Former medical advisors to President Biden lay out a new strategy to address COVID-19

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Almost two years into the pandemic, a lot isn’t working.

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Hundreds of thousands of people are testing positive in the US every day. Vaccination rates have stalled. Parties and events and conventions are still being cancelled. Vaccines getting sick; More than 1,000 people are dying every day.

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What are we to do? Well, a group of epidemiologists have a new plan for America.

Several experts writing a series of articles published on Thursday medical journal jama Outlining a New National Strategy has been an adviser to President Joe Biden in the past.

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These include Michael Osterholm, an epidemiologist who runs the Center for Infectious Disease Research and Policy at the University of Minnesota; Dr. Ezekiel Emanuel, Vice Provost for Global Initiatives at the University of Pennsylvania; and Dr. Rick Bright, a former government official running an epidemic prevention program at the Rockefeller Foundation.

They argue that the goal is not to eradicate SARS-CoV-2, but to live with it—and other viruses.

“Without a strategic plan for the ‘new normal’ with endemic COVID-19, more people in the US will experience unnecessary morbidity and mortality, health inequalities will widen, and the US economy will lose trillions,” they wrote, “This time, the nation should learn and prepare effectively for the future.”

Here’s something they’re recommending:

• Improved Testing: US All people in the U.S. need access to free or low-cost tests at home that can help determine whether a person is infected and contagious. They say the Biden administration’s plan to send 500 million home rapid tests is a good first step.

• Improved monitoring: This means a nationwide tracking system that evaluates wastewater and air as well as the emergence of new forms, among other trends. “Two years into the pandemic, the US still relies heavily on data from Israel and the UK to assess the effectiveness and durability of COVID-19 vaccines and vaccine success infection rates,” they wrote.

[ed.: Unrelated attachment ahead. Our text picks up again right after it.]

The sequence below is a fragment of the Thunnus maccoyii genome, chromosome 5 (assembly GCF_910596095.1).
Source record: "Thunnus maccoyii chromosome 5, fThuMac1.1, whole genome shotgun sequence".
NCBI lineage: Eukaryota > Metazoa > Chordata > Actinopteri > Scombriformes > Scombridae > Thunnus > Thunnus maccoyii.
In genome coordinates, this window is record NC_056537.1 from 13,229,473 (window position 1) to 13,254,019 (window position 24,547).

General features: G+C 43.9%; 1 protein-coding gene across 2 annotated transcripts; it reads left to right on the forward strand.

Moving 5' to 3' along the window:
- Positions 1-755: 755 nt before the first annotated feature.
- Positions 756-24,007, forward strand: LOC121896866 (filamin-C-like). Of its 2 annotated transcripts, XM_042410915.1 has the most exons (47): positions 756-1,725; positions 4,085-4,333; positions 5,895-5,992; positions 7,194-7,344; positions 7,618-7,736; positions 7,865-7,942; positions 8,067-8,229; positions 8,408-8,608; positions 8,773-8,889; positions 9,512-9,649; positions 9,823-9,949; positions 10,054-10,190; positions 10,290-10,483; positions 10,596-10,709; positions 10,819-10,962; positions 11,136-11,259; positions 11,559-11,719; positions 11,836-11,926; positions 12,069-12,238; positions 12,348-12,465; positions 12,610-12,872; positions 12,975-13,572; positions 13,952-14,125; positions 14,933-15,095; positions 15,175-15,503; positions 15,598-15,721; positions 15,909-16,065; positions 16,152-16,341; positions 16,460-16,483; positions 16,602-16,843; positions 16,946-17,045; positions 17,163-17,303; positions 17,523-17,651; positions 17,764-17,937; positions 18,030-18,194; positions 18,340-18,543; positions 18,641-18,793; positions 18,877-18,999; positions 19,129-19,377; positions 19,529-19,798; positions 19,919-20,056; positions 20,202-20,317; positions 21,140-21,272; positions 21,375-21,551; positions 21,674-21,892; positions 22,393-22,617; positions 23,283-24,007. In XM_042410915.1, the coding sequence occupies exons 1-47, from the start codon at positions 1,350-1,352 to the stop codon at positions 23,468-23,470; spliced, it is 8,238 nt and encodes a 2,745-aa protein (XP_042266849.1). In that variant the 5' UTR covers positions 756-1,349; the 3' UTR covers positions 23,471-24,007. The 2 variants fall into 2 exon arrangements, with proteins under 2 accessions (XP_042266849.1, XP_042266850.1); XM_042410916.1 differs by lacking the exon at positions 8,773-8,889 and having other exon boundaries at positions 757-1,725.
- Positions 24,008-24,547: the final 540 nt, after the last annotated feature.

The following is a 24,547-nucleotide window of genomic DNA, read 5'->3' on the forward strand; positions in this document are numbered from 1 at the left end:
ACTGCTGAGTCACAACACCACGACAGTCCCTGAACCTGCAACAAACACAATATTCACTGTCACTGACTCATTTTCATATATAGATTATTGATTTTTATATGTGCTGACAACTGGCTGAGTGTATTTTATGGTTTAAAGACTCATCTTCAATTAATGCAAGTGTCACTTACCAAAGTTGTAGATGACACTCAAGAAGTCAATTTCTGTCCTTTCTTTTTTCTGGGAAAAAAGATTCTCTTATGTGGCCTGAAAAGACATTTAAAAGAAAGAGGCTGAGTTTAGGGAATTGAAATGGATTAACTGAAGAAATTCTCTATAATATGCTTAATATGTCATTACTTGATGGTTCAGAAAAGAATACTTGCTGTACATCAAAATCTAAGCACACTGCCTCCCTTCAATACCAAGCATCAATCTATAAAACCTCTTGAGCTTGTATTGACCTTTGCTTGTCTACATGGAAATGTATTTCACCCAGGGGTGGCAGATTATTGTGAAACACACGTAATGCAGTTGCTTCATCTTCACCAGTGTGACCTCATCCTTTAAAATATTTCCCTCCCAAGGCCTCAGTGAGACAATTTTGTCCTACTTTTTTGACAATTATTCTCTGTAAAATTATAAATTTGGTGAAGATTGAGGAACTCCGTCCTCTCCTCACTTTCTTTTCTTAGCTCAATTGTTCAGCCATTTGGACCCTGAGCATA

• Better mitigation: The US needs to encourage people to use N95 or KN95 masks, upgrade or replace ventilation and air filtration systems, and ensure paid sick and family medical leave for all workers, he said. Wrote.

White House Press Secretary Jen Psaki told reporters on Thursday that he and the president had not read the articles.

Other COVID-19 news to know:

• According to commentary this week by Moderna mRNA, people are likely to need another COVID-19 booster sometime this year,
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CEO Stephen Bansel. Speaking to a group of investors at the Goldman Sachs health care conference this week, Bansal said he expects a fourth shot in the fall.

• If the past month hasn’t been confusing enough, medical experts are now debating whether you should wash your throat in addition to your nose when you’re dealing with COVID-19 at home needed, according to the Washington Post, Some experts say that swabbing your throat increases your chances of getting a micron infection. Others say this is not what the tests were designed for.

• National Institutes of Health Study found that receiving a single dose of a COVID-19 vaccine can temporarily increase a woman’s periods by about a day. The research, which was published Thursday in Obstetrics & Gynecology, used de-identified data from 3,959 vaccinated and unvaccinated participants using a fertility tracking app. It was found that the length of a woman’s cycle increased, although vaccination did not increase the number of days of menstrual bleeding. Most of the participants in the study had received mRNA vaccines developed by BioNtech BNTX.
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and Modern.

• Dr. Francis Collins, former NIH director who identifies as an evangelical, is trying to encourage other evangelicals who have not been vaccinated to consider doing so, According to the state. Polls show that nearly a third of white campaigners are refusing to get the COVID-19 shot. Collins made a video that he says could “influence decision-making for people who may be hesitant about vaccines based on their beliefs.”

what do the numbers say

US reports 727,863 new COVID-19 cases on Thursday; The daily average for cases has risen every day since December 15 to 610,989 on Thursday, according to A New York Times Tracker, This is 227% higher than two weeks ago.

Around 128,000 COVID-19 patients are currently hospitalised, and on Thursday the seven-day average for COVID-19-related hospitalizations stood at 116,029. On Thursday, 1,843 people died of COVID-19. The daily average of COVID-19-related deaths rose 2% to 1,404 two weeks ago, the highest since October 26.

The number of fully vaccinated Americans ticked up to 207.1 million, or 62.4% of the population, while nearly 73 million people, or 35.3% of the population, have been spiked, according to Centers for Disease Control and Prevention Data,

—Tomi Kilgore

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